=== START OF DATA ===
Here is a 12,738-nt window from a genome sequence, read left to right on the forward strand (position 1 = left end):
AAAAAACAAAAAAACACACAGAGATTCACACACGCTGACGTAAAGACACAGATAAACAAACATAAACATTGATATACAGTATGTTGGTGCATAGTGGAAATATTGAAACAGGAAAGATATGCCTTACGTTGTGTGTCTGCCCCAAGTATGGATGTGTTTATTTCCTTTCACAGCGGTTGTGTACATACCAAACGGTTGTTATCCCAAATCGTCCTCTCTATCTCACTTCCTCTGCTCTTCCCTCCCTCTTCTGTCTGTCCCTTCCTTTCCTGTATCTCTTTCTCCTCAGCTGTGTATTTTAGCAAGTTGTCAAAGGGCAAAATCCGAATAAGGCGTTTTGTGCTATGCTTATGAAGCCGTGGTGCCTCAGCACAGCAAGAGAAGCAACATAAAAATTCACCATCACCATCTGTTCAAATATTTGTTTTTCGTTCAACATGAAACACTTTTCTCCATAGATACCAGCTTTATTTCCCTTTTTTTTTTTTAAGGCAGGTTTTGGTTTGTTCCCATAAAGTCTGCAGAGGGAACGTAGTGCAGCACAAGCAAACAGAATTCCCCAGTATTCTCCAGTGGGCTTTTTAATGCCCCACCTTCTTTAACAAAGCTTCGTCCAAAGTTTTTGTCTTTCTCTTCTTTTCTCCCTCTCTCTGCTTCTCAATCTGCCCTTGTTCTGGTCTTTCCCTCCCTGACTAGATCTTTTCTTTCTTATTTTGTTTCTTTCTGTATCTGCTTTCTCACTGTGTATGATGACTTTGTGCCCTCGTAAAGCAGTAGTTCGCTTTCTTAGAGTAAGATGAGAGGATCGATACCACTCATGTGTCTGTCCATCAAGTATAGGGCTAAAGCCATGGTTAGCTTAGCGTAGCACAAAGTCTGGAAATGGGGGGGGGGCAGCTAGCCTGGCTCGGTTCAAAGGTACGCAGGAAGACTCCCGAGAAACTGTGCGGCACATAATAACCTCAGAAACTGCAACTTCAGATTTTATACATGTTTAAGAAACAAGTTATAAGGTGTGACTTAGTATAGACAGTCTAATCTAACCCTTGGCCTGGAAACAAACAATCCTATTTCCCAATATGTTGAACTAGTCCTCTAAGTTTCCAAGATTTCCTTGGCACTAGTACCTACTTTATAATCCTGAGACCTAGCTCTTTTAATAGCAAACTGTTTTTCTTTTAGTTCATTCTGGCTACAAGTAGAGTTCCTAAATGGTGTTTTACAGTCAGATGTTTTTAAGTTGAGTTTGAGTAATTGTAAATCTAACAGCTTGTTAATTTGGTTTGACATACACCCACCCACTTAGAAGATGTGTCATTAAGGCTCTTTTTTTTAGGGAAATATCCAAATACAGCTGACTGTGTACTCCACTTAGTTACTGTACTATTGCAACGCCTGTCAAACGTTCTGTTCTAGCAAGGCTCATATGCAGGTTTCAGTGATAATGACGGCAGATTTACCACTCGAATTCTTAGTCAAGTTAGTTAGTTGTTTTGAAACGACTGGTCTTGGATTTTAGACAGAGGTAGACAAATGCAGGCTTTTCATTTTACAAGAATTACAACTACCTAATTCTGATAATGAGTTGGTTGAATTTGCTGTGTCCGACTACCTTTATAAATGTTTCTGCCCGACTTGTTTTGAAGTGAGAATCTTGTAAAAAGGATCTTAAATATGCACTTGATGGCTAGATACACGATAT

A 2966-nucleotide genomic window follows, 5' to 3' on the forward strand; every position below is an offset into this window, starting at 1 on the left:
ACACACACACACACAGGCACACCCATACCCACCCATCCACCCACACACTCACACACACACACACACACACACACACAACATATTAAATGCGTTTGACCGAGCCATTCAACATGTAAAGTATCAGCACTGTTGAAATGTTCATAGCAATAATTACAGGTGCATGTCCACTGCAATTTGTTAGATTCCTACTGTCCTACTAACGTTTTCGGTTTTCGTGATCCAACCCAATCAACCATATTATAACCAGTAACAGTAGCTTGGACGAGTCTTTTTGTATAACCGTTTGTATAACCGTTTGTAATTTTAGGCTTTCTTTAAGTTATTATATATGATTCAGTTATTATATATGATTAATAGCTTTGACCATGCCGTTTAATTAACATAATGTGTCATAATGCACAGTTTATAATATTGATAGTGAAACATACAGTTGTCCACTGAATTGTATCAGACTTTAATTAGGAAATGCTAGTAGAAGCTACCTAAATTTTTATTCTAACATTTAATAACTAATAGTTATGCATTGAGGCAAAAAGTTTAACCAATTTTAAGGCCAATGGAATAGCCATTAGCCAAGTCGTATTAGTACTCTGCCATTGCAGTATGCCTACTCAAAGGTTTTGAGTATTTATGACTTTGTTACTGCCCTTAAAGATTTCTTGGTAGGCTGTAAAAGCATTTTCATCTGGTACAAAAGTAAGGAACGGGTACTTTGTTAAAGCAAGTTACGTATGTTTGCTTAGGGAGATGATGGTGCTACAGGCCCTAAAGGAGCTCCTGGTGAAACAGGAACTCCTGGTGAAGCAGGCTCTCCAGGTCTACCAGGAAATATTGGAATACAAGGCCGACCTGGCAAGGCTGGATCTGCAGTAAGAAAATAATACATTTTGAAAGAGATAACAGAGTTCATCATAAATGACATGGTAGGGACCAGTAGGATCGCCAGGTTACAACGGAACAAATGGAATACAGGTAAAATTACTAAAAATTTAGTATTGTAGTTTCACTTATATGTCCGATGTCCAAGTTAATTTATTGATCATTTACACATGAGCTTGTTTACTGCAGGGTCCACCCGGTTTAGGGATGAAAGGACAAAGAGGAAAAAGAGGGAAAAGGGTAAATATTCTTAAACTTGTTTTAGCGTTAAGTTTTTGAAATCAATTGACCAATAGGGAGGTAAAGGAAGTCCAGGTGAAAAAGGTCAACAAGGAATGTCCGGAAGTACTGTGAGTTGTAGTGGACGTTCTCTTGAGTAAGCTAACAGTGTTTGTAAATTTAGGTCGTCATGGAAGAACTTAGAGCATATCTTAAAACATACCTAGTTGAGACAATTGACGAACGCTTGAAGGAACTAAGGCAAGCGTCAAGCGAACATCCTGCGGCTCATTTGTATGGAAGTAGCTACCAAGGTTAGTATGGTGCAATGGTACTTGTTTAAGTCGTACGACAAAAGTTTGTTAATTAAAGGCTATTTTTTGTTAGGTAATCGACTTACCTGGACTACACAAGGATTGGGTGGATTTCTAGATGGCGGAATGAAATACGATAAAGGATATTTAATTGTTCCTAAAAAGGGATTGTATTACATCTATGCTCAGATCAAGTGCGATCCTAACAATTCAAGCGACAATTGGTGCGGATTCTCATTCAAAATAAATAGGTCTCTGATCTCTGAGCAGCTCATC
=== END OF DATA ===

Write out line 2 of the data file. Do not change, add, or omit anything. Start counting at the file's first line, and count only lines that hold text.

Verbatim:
AAAAAACAAAAAAACACACAGAGATTCACACACGCTGACGTAAAGACACAGATAAACAAACATAAACATTGATATACAGTATGTTGGTGCATAGTGGAAATATTGAAACAGGAAAGATATGCCTTACGTTGTGTGTCTGCCCCAAGTATGGATGTGTTTATTTCCTTTCACAGCGGTTGTGTACATACCAAACGGTTGTTATCCCAAATCGTCCTCTCTATCTCACTTCCTCTGCTCTTCCCTCCCTCTTCTGTCTGTCCCTTCCTTTCCTGTATCTCTTTCTCCTCAGCTGTGTATTTTAGCAAGTTGTCAAAGGGCAAAATCCGAATAAGGCGTTTTGTGCTATGCTTATGAAGCCGTGGTGCCTCAGCACAGCAAGAGAAGCAACATAAAAATTCACCATCACCATCTGTTCAAATATTTGTTTTTCGTTCAACATGAAACACTTTTCTCCATAGATACCAGCTTTATTTCCCTTTTTTTTTTTTAAGGCAGGTTTTGGTTTGTTCCCATAAAGTCTGCAGAGGGAACGTAGTGCAGCACAAGCAAACAGAATTCCCCAGTATTCTCCAGTGGGCTTTTTAATGCCCCACCTTCTTTAACAAAGCTTCGTCCAAAGTTTTTGTCTTTCTCTTCTTTTCTCCCTCTCTCTGCTTCTCAATCTGCCCTTGTTCTGGTCTTTCCCTCCCTGACTAGATCTTTTCTTTCTTATTTTGTTTCTTTCTGTATCTGCTTTCTCACTGTGTATGATGACTTTGTGCCCTCGTAAAGCAGTAGTTCGCTTTCTTAGAGTAAGATGAGAGGATCGATACCACTCATGTGTCTGTCCATCAAGTATAGGGCTAAAGCCATGGTTAGCTTAGCGTAGCACAAAGTCTGGAAATGGGGGGGGGGCAGCTAGCCTGGCTCGGTTCAAAGGTACGCAGGAAGACTCCCGAGAAACTGTGCGGCACATAATAACCTCAGAAACTGCAACTTCAGATTTTATACATGTTTAAGAAACAAGTTATAAGGTGTGACTTAGTATAGACAGTCTAATCTAACCCTTGGCCTGGAAACAAACAATCCTATTTCCCAATATGTTGAACTAGTCCTCTAAGTTTCCAAGATTTCCTTGGCACTAGTACCTACTTTATAATCCTGAGACCTAGCTCTTTTAATAGCAAACTGTTTTTCTTTTAGTTCATTCTGGCTACAAGTAGAGTTCCTAAATGGTGTTTTACAGTCAGATGTTTTTAAGTTGAGTTTGAGTAATTGTAAATCTAACAGCTTGTTAATTTGGTTTGACATACACCCACCCACTTAGAAGATGTGTCATTAAGGCTCTTTTTTTTAGGGAAATATCCAAATACAGCTGACTGTGTACTCCACTTAGTTACTGTACTATTGCAACGCCTGTCAAACGTTCTGTTCTAGCAAGGCTCATATGCAGGTTTCAGTGATAATGACGGCAGATTTACCACTCGAATTCTTAGTCAAGTTAGTTAGTTGTTTTGAAACGACTGGTCTTGGATTTTAGACAGAGGTAGACAAATGCAGGCTTTTCATTTTACAAGAATTACAACTACCTAATTCTGATAATGAGTTGGTTGAATTTGCTGTGTCCGACTACCTTTATAAATGTTTCTGCCCGACTTGTTTTGAAGTGAGAATCTTGTAAAAAGGATCTTAAATATGCACTTGATGGCTAGATACACGATAT